cine purchases have been reported only recently (fiscal year [FY] 1998). The annual budget for the National Vaccine Injury Compensation Fund, administered by the Health Resources and Services Administration (HRSA), adds another $100 million annually to the federal budget, but these funds are reserved solely for injury compensation claims and are not available to support vaccine purchase, service-delivery, or immunization programs. Trend data are not available for other federal investments, such as routine vaccine purchases and administration for military personnel and their families or veterans, or vaccines dispensed through the Indian Health Service. These budgets are designed primarily for clinical services and do not supplement infrastructure efforts within the states. Some immunization services are supported through Title V grants, the Community/Migrant Health Centers grants, and the Public Health Service prevention block grants, but such budgets are not tracked separately, nor are they reported in annual executive and congressional summaries of federal expenditures for immunizations.
The proliferation of new federal funding sources for vaccine purchase and child health care services (including VFC and SCHIP) raises the question of whether these new programs have the capability to assume many functions previously supported by Section 317 funds. These newer programs have absorbed many of the costs of vaccine purchases and office visits previously covered by Section 317 or Medicaid. Even with the expansion of public and private health plans, however, pockets of need remain in which individuals are susceptible to vaccine-preventable diseases. In addition, the increasing number of new vaccines, the fragmentation of uncovered groups, and the shift to private health care providers have increased the complexity of the national immunization system, requiring additional infrastructure and oversight within the states. As Medicaid, SCHIP, and other new federal programs are fully implemented, they may be able to absorb greater responsibilities in areas such as provider audits, assessments, outreach, and education for underserved populations and their health care providers. At present, however, these newer federal programs are not designed to perform or finance these roles.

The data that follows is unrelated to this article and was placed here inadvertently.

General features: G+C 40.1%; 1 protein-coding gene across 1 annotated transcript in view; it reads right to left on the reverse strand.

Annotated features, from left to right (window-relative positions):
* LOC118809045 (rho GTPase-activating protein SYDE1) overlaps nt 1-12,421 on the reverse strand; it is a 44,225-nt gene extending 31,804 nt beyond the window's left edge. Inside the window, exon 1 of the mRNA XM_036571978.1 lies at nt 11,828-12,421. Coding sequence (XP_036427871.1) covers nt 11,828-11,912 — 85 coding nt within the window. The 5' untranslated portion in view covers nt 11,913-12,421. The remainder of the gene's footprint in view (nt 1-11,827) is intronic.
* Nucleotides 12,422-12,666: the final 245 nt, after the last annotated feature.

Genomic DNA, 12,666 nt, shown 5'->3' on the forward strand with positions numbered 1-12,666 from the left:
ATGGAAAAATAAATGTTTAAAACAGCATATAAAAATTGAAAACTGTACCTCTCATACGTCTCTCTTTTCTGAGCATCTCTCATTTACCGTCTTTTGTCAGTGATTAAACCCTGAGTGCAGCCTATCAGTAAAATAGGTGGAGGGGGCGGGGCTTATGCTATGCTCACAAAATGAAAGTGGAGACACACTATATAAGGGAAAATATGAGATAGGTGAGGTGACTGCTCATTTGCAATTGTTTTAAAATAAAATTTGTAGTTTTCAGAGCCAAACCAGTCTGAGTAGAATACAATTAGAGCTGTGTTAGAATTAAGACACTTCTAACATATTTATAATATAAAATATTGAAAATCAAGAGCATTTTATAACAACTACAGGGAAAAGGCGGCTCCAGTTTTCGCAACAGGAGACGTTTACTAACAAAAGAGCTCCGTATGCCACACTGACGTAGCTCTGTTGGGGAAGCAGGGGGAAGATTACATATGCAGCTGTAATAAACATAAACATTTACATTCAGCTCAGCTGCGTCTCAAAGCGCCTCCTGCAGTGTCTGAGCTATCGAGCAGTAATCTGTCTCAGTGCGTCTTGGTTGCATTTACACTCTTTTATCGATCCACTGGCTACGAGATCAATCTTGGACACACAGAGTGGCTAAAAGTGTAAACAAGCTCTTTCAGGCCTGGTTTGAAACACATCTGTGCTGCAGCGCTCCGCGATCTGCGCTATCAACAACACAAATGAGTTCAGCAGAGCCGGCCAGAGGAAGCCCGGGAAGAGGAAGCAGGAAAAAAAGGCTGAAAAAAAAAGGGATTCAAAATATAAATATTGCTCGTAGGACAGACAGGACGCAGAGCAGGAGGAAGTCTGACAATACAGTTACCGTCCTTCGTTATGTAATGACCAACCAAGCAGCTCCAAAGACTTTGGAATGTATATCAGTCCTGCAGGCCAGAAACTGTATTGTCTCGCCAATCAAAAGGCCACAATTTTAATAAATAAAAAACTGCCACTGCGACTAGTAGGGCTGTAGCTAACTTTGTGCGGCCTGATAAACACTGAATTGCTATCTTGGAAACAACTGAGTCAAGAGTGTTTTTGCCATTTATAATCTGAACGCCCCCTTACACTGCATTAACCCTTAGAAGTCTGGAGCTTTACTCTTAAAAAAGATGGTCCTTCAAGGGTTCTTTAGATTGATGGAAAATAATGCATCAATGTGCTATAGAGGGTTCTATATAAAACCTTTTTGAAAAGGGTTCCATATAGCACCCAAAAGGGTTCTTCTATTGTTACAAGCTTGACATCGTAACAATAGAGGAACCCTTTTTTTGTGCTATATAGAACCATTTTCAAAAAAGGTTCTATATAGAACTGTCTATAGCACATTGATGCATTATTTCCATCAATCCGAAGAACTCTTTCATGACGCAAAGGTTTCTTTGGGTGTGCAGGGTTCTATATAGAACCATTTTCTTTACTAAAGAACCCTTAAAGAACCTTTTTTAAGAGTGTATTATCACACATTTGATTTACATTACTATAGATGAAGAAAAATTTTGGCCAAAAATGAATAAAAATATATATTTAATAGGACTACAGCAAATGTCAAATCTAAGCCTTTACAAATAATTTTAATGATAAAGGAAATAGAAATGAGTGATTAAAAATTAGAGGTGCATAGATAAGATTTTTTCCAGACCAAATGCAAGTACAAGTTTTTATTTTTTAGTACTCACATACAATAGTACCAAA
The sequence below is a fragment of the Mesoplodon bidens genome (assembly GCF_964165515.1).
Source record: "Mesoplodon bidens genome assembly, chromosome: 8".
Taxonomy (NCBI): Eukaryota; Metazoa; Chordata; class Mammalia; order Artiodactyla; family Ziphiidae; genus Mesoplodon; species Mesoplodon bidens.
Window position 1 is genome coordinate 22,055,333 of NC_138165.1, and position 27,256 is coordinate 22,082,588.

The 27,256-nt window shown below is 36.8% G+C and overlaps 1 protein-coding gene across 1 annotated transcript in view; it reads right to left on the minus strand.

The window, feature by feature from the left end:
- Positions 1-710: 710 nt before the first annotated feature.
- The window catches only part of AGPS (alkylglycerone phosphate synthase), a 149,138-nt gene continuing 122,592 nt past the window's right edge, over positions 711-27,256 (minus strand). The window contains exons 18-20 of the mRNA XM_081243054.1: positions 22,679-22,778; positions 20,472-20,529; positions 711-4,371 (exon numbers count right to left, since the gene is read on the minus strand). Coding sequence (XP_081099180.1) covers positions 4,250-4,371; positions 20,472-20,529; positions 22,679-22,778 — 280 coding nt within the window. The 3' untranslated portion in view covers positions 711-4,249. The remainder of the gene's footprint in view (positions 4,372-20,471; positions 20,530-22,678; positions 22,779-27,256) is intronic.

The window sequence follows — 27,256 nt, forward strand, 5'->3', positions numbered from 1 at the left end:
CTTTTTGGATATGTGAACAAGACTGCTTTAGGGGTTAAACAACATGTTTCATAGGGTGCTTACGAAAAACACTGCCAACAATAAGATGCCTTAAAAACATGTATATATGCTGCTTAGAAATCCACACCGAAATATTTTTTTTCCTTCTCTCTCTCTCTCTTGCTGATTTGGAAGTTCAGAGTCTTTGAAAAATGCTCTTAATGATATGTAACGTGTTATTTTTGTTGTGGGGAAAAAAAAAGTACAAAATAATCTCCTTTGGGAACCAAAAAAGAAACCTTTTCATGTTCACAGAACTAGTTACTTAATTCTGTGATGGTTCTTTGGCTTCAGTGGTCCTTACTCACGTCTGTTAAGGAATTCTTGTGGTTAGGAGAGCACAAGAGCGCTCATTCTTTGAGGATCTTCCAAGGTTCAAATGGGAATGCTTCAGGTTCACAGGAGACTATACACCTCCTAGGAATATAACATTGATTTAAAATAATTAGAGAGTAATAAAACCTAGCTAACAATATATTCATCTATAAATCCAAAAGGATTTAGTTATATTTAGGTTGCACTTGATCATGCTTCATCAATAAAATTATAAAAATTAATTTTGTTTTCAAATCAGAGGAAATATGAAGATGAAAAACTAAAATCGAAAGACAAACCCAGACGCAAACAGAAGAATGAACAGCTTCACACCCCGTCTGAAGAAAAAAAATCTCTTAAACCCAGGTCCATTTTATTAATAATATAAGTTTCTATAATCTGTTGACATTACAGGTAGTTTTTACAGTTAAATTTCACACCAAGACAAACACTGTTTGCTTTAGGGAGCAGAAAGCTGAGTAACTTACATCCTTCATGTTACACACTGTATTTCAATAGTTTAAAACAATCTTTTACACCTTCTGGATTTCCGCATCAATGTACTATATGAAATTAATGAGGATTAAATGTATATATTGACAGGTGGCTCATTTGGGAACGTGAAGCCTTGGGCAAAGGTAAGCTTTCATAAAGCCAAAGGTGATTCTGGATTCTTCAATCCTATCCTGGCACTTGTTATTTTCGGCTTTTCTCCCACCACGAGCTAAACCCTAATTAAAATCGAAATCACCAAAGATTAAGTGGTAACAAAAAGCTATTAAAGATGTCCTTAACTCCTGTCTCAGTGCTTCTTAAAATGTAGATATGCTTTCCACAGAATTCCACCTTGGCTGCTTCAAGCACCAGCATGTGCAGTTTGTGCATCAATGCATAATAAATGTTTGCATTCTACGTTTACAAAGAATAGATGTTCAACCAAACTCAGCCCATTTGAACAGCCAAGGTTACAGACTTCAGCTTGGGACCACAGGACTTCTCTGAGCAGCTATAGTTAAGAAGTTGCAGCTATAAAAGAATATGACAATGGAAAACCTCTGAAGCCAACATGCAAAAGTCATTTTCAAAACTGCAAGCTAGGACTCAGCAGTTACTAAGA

The total amount of state funds allocated for immunization activities in the 1990s is not available. In 1999, CDC required state immunization agencies to estimate other federal (non-Section 317) funds, state funds, and private sources scheduled to support their immunization efforts in calendar year (CY) 2000. Based on these self-reported data, CDC has estimated that state budgets allocate a total of about $340 million for immunization programs and services, which include vaccine purchase and infrastructure support (information provided by CDC). This figure includes a variety of revenue sources, including state-only spending, reallocated federal budgets, and intergovernmental transfers, including school health.